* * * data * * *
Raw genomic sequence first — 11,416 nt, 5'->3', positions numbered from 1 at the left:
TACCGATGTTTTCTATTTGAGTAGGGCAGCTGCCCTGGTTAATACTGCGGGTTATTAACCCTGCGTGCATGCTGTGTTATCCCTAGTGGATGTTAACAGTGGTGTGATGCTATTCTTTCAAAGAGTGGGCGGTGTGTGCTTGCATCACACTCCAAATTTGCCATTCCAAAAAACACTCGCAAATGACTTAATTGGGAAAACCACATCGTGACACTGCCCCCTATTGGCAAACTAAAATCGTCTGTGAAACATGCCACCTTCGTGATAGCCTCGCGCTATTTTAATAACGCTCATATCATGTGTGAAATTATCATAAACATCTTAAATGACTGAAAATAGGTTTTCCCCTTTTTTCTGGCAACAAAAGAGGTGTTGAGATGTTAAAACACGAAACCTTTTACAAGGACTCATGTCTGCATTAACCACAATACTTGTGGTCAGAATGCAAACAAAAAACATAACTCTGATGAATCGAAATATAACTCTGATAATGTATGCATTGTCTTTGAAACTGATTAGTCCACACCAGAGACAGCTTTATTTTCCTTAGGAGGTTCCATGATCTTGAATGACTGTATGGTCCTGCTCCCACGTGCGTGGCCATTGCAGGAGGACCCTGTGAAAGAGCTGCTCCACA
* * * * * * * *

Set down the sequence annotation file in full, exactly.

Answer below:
Raw genomic sequence first — 11,416 nt, 5'->3', positions numbered from 1 at the left:
TACCGATGTTTTCTATTTGAGTAGGGCAGCTGCCCTGGTTAATACTGCGGGTTATTAACCCTGCGTGCATGCTGTGTTATCCCTAGTGGATGTTAACAGTGGTGTGATGCTATTCTTTCAAAGAGTGGGCGGTGTGTGCTTGCATCACACTCCAAATTTGCCATTCCAAAAAACACTCGCAAATGACTTAATTGGGAAAACCACATCGTGACACTGCCCCCTATTGGCAAACTAAAATCGTCTGTGAAACATGCCACCTTCGTGATAGCCTCGCGCTATTTTAATAACGCTCATATCATGTGTGAAATTATCATAAACATCTTAAATGACTGAAAATAGGTTTTCCCCTTTTTTCTGGCAACAAAAGAGGTGTTGAGATGTTAAAACACGAAACCTTTTACAAGGACTCATGTCTGCATTAACCACAATACTTGTGGTCAGAATGCAAACAAAAAACATAACTCTGATGAATCGAAATATAACTCTGATAATGTATGCATTGTCTTTGAAACTGATTAGTCCACACCAGAGACAGCTTTATTTTCCTTAGGAGGTTCCATGATCTTGAATGACTGTATGGTCCTGCTCCCACGTGCGTGGCCATTGCAGGAGGACCCTGTGAAAGAGCTGCTCCACA